20. Shooting Menu, Tab 3: High ISO speed noise reduction: Off (noise reduction is destructive to images details – I prefer to add NR sparingly in post)
  21. Shooting Menu, Tab 4: Anti-flicker shoot: Enable
  22. AF Menu, Tab 2: AI Servo 1st image priority: Focus (I want the images in focus more than I want the time-priority capture)
  23. AF Menu, Tab 2: AI Servo 2nd image priority: Focus (same reason)
  24. AF Menu, Tab 4: Orientation linked AF point: Separate AF pts: Area + pt
  25. Playback Menu, Tab 3: Highlight alert: Enable (flash portions of images that are overexposed)
  26. Playback Menu, Tab 3: Playback grid: 3x3
  27. Playback Menu, Tab 3: Histogram disp: RGB (I want to monitor all three color channels for blown or blocked pixels)
  28. Playback Menu, Tab 3: Magnification (apx): 1X
  29. Tools Menu, Tab 1: Auto rotate: On/Computer only (this provides the largest playback image size on the camera LCD)
  30. Tools Menu, Tab 2: Viewfinder display: Viewfinder level: Show, VF grid display: Enable
  31. Custom Functions, Tab 3: Custom Controls: Set: Playback; Multicontroller: Direct AF point selection; AF area select lever: Direct AF area selection
  32. Custom Functions, Tab 4: Default erase option: [Erase] selected
  33. My Menu: Add tab; Register the following options for Tab 1: Long exposure noise reduction, Mirror lockup, Format card, Date/Time/Zone (great for determining what time it is), Sensor cleaning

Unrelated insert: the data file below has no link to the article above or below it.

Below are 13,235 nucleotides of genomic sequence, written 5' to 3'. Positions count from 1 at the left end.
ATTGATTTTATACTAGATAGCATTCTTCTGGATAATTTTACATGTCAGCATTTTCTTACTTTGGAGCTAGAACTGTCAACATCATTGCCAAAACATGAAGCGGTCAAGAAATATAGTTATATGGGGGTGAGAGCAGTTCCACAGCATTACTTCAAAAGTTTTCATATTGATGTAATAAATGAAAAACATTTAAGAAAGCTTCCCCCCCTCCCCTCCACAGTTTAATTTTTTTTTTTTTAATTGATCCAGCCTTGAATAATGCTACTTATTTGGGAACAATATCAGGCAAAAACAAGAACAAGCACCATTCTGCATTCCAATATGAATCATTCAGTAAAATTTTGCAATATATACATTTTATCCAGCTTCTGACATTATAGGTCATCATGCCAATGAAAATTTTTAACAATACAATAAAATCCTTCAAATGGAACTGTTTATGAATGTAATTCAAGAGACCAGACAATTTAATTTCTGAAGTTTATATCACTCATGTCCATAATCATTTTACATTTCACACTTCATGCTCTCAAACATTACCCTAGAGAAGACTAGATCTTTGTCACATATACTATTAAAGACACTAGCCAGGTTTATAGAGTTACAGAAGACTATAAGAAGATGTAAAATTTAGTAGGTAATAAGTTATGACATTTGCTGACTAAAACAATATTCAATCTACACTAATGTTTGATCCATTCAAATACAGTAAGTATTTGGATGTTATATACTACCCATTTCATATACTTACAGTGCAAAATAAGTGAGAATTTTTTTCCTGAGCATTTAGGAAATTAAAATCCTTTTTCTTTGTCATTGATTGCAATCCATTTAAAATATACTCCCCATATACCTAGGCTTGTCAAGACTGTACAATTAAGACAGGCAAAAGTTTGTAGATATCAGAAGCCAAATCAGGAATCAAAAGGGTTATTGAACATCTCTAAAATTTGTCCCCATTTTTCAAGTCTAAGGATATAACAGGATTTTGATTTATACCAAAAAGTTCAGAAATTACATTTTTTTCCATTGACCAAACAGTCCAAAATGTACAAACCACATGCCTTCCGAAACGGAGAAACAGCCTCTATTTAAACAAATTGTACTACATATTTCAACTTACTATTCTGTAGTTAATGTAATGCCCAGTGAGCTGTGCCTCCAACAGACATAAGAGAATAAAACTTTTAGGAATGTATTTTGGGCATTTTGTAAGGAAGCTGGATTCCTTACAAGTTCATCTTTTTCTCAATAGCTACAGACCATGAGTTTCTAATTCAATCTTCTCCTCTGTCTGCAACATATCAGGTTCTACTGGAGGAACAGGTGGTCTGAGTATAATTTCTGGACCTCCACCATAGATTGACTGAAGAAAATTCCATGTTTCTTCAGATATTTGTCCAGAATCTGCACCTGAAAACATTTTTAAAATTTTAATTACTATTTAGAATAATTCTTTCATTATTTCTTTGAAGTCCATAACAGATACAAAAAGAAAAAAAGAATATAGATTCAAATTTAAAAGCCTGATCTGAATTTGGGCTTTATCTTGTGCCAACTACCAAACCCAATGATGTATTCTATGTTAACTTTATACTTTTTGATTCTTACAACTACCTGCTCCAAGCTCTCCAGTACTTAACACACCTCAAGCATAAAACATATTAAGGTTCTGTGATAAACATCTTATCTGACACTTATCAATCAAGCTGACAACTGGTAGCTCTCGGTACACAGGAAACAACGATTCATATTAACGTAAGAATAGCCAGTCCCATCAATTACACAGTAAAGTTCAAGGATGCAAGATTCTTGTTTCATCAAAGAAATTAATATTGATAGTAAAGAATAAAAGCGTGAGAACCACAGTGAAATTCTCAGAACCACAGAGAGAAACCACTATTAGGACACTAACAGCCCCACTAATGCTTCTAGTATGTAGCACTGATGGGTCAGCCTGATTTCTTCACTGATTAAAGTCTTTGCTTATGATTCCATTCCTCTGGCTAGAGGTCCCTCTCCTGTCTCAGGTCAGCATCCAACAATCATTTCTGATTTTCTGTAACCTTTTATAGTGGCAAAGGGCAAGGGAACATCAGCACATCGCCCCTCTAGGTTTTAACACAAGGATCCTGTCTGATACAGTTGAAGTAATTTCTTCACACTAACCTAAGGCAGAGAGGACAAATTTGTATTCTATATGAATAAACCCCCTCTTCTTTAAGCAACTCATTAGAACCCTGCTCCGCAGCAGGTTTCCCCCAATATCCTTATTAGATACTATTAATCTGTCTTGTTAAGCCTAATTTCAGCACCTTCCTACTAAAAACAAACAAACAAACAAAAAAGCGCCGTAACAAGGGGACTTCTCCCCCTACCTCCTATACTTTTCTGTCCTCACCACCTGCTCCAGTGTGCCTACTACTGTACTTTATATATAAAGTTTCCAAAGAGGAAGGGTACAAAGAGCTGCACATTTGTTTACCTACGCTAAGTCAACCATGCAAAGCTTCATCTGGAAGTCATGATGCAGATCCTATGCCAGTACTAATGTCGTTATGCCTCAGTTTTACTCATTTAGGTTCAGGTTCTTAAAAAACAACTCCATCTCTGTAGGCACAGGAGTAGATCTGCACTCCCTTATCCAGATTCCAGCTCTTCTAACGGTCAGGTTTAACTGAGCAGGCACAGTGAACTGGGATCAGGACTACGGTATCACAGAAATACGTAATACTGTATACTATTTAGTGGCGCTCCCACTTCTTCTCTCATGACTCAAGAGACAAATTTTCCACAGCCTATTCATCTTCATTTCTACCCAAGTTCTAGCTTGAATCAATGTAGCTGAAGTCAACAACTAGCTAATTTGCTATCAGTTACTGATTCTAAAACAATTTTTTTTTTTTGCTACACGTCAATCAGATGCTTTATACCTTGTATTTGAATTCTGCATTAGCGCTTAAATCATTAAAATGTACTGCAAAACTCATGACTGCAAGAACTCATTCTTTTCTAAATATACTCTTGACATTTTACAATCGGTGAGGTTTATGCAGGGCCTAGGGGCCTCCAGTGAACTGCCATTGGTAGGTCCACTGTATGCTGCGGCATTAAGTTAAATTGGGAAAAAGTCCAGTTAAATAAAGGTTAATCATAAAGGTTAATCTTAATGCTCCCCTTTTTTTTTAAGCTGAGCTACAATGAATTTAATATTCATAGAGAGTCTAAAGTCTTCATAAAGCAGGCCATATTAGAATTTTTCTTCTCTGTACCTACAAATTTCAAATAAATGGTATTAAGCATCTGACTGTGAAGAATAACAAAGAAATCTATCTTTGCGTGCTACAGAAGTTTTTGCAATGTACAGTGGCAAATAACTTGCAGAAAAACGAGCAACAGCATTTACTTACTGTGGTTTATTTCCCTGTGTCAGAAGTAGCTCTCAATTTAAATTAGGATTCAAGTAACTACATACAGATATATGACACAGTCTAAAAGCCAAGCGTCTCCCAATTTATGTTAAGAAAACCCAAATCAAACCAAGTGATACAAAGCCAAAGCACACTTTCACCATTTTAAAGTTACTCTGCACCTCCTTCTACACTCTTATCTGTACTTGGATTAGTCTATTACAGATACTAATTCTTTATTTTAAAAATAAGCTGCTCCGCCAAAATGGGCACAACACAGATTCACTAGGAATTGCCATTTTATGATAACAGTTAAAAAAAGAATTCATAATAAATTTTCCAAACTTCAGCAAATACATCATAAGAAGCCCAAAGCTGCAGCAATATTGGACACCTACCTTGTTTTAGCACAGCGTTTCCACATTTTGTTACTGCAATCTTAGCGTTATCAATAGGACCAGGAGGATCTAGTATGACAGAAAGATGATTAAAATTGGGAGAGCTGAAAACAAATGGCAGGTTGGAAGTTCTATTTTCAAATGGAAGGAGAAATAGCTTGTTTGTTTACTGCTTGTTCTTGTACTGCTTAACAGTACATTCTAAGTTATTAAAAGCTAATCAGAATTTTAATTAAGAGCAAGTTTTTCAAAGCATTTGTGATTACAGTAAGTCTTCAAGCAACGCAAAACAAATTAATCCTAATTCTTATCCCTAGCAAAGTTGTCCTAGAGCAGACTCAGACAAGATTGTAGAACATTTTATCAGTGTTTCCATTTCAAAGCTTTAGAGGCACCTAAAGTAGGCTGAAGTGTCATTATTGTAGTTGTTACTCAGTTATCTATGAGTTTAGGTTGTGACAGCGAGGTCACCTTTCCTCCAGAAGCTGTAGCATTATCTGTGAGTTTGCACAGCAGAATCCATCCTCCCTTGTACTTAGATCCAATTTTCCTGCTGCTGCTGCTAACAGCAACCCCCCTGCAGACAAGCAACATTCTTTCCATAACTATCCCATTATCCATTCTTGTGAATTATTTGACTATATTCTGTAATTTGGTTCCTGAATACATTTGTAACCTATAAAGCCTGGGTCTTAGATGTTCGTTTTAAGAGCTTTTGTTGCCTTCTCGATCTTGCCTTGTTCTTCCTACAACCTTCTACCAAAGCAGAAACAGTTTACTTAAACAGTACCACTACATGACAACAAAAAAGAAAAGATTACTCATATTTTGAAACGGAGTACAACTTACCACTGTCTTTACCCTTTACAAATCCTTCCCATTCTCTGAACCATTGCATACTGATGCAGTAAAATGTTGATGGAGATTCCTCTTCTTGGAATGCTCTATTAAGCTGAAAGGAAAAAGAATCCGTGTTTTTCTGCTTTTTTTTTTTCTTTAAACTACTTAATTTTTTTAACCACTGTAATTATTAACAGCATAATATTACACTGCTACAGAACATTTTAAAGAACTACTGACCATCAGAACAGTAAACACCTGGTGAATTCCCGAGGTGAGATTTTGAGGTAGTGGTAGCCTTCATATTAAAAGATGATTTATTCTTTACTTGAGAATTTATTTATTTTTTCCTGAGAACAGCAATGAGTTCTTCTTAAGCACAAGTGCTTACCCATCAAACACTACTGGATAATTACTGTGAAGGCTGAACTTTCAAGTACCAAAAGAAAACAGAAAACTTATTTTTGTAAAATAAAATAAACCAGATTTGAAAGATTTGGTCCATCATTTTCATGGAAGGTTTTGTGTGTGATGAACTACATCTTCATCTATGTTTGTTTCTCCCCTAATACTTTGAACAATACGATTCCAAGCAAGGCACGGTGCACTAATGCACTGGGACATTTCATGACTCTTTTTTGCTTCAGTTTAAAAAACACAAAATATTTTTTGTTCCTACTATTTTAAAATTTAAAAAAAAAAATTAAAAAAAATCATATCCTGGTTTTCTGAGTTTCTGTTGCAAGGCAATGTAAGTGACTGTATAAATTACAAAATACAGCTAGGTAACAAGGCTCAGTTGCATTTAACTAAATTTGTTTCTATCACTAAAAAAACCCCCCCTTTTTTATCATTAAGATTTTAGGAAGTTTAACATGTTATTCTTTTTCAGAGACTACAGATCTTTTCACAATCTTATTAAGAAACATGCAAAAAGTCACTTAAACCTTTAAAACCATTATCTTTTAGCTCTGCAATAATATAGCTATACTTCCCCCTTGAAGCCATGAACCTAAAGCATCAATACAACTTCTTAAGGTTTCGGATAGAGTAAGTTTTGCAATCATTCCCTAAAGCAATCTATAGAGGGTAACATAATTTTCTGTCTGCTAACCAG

I of course make other menu and setting changes based on current shooting scenarios, but this list covers my initial camera setup process.
 
To copy this configuration would mean that you intend to shoot similar to how I shoot – including shooting in RAW-only format. While my setup works great for me (and Sean's setup is nearly identical), your best use of this list may be for tweaking your own setup.
 
If you can't remember your own menu setup parameters, keeping an update-to-date list such as this is a good idea. Anytime your camera goes in for a service visit, the camera will be returned in a reset-to-factory state. Your list will ensure that you do not miss an important setting while putting the camera back into service.
 
B&H has the Canon EOS 7D Mark II DSLR Camera with EF-S 18-135mm IS STM Lens in stock and I expect the body-only version to be available soon (preorder for earliest delivery).
Posted to: Canon News
Post Date: 11/5/2014 8:51:05 AM CT   Posted By: Bryan
 Tuesday, November 4, 2014
Image quality, vignetting, flare and distortion test results along with specs, measurements and standard product images have been added to the Canon EF-M 55-200mm f/4.5-6.3 IS STM Lens Review page.